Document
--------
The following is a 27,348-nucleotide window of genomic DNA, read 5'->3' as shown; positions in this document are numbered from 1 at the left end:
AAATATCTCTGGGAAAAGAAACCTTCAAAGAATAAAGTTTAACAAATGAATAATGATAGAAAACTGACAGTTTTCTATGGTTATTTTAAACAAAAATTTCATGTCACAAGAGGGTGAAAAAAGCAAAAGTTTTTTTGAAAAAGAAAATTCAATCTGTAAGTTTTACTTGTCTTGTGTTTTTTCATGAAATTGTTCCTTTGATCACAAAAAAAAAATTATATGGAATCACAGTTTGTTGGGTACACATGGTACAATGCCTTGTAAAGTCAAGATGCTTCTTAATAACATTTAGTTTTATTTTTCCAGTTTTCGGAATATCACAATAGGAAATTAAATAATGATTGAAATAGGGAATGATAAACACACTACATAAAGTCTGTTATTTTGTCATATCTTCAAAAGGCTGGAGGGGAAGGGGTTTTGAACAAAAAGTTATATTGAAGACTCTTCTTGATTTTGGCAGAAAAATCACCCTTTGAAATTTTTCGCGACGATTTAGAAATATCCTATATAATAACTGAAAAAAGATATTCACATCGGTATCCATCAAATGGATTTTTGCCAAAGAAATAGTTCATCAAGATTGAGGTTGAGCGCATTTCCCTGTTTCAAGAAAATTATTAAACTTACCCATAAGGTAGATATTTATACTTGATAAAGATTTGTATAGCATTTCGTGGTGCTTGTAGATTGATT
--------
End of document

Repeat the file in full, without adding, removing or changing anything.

The following is a 27,348-nucleotide window of genomic DNA, read 5'->3' as shown; positions in this document are numbered from 1 at the left end:
AAATATCTCTGGGAAAAGAAACCTTCAAAGAATAAAGTTTAACAAATGAATAATGATAGAAAACTGACAGTTTTCTATGGTTATTTTAAACAAAAATTTCATGTCACAAGAGGGTGAAAAAAGCAAAAGTTTTTTTGAAAAAGAAAATTCAATCTGTAAGTTTTACTTGTCTTGTGTTTTTTCATGAAATTGTTCCTTTGATCACAAAAAAAAAATTATATGGAATCACAGTTTGTTGGGTACACATGGTACAATGCCTTGTAAAGTCAAGATGCTTCTTAATAACATTTAGTTTTATTTTTCCAGTTTTCGGAATATCACAATAGGAAATTAAATAATGATTGAAATAGGGAATGATAAACACACTACATAAAGTCTGTTATTTTGTCATATCTTCAAAAGGCTGGAGGGGAAGGGGTTTTGAACAAAAAGTTATATTGAAGACTCTTCTTGATTTTGGCAGAAAAATCACCCTTTGAAATTTTTCGCGACGATTTAGAAATATCCTATATAATAACTGAAAAAAGATATTCACATCGGTATCCATCAAATGGATTTTTGCCAAAGAAATAGTTCATCAAGATTGAGGTTGAGCGCATTTCCCTGTTTCAAGAAAATTATTAAACTTACCCATAAGGTAGATATTTATACTTGATAAAGATTTGTATAGCATTTCGTGGTGCTTGTAGATTGATT